27 April 2011

Twilight Zone: Nervous Man in a Four Dollar Room

Wow, I have not made the trip to another dimension in a long time. Not since I finished an analysis of the full first season of The Twilight Zone plus reviews of select episodes. But now that all of the original Twilight Zone episodes are streaming in HD on Netflix, it’s time to get moving again through a place not of sight or sound, but of mind, and sift through some of the episodes of season two.
Episode #39: Nervous Man in a Four Dollar Room
Directed by Douglas Heyes. Written by Rod Serling. Starring Joe Mantell, William D. Gordon.

“This is Mr. Jackie Rhoades, age thirty-four. And where some men leave a mark of their lives as a record of their fragmentary existence on earth, this man leaves a blot: a dirty, discolored blemish to document a cheap and undistinguished sojourn among his betters. What you are about to watch in this room is a strange mortal combat between a man and himself. For in just a moment, Mr. Jackie Rhoades, whose life has been given over to fighting adversaries, will find his most formidable opponent in a cheap hotel room that is in reality the outskirts of the Twilight Zone.”

That The Twilight Zone even made it to a second season, which started in the fall of 1960, is a small miracle. Although a critical hit, the program was not a ratings smash—not remotely. If show creator Rod Serling had not secured another sponsor when Kimberely-Clark dropped out, The Twilight Zone would have been a single season long and never made it into syndication. But even with Colgate-Palmolive taking over sponsoring The Twilight Zone to keep it going, the show faced the new danger of the fearsome James Aubrey, an executive at CBS who wanted the show’s budget restricted. Aubrey has a notorious reputation for clashing with artists, and The Twilight Zone was the sort of creative beast that would suffer most from his reign.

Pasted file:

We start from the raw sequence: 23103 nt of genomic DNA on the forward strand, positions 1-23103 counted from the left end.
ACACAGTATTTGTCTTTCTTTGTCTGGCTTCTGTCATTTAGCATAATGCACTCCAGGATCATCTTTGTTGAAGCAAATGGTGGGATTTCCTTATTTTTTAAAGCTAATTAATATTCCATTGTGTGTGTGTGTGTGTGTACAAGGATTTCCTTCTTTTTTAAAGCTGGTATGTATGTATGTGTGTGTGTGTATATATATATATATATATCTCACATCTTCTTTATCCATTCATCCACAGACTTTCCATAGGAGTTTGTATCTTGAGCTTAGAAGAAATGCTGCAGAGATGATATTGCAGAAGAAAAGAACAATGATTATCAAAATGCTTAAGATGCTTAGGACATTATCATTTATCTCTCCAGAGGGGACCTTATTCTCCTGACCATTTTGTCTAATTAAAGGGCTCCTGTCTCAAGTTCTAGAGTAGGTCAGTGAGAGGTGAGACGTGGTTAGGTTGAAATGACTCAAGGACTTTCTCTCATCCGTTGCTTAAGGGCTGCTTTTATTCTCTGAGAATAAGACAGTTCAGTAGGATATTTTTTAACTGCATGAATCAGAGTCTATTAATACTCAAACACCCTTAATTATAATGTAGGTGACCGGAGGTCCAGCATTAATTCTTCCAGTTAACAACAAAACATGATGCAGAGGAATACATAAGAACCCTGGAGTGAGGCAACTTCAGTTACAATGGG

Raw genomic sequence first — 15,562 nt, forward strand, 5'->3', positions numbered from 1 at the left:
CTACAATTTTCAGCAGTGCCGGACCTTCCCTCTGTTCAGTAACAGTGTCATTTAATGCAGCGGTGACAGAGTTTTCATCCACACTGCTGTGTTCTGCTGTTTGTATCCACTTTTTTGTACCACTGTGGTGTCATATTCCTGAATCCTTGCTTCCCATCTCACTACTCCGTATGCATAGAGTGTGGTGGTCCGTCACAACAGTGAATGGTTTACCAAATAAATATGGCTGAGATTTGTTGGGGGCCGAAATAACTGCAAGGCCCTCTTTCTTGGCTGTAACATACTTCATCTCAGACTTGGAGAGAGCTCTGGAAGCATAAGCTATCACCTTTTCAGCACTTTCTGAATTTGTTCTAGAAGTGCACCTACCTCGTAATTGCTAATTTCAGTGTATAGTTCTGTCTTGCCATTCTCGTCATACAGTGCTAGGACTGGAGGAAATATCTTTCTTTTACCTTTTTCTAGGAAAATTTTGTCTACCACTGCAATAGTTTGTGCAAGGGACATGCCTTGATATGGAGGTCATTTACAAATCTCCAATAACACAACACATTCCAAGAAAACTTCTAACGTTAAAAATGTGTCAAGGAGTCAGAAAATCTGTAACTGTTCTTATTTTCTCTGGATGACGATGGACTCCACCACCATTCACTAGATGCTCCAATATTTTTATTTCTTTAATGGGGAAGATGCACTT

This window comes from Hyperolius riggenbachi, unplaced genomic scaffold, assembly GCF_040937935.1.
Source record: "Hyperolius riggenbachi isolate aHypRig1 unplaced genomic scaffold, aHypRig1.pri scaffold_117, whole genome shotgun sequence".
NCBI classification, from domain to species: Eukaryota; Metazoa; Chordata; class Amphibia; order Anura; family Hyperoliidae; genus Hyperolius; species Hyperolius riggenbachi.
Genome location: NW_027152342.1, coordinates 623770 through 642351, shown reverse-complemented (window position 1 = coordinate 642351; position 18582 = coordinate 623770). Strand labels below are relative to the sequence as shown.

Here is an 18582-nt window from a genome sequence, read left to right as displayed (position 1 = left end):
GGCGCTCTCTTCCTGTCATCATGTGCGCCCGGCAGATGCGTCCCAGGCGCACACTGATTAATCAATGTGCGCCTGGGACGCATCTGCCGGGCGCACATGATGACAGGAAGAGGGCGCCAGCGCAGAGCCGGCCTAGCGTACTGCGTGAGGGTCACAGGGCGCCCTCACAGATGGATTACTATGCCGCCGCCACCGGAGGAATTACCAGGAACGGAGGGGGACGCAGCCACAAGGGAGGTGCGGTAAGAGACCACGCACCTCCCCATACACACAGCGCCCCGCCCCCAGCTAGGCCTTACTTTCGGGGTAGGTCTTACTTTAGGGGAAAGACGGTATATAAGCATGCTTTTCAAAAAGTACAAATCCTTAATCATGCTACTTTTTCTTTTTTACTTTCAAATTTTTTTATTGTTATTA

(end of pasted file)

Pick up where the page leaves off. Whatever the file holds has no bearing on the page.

For this reason, The Twilight Zone’s second season never gets near the heights of the brilliant inaugural one. The show was cut down from thirty-six episodes to twenty-nine, and six episodes were shot on video and transferred to 16 mm film (the “kinescope” process common to early TV), with awful results that robbed the show of its special cinematic quality. Thankfully, this video experiment was never repeated.

But working within a restrictive budget can stir ideas. “Nervous Man in a Four Dollar Room” is one of the episodes that displays the budget pressure from CBS. This case turned out well, thanks to Serling’s skills as a writer.

“Nervous Man in a Four Dollar Room” is the first solid episode of the season. The episodes that precede it, “King Nine Will Not Return” and “The Man in the Bottle,” feel like first season rehashes. “King Nine Will Not Return” was specifically designed to fix the problems that Serling had with the pilot episode, “Where Is Everybody?”, but I prefer the earlier version of this story of a man finding himself alone in the world with no explanation, even though it has no speculative fiction element. “The Man in the Bottle” is standard “be careful what you wish for” fare, and has yet another all-powerful being making himself available to the protagonist and then screwing everything up. It isn’t Death, the Devil (don’t worry, he/she has three more episodes), an angel, or Fate this time, but a genie. The results are predictable, but the episode has a good performance from Luther Adler as the pawnshop owner who uncorks the genie.

“Nervous Man in a Four Dollar Room” isn’t one of the major classics of the show, but it delivers the drama better than the season’s first two episodes, and shows how a slender budget can work.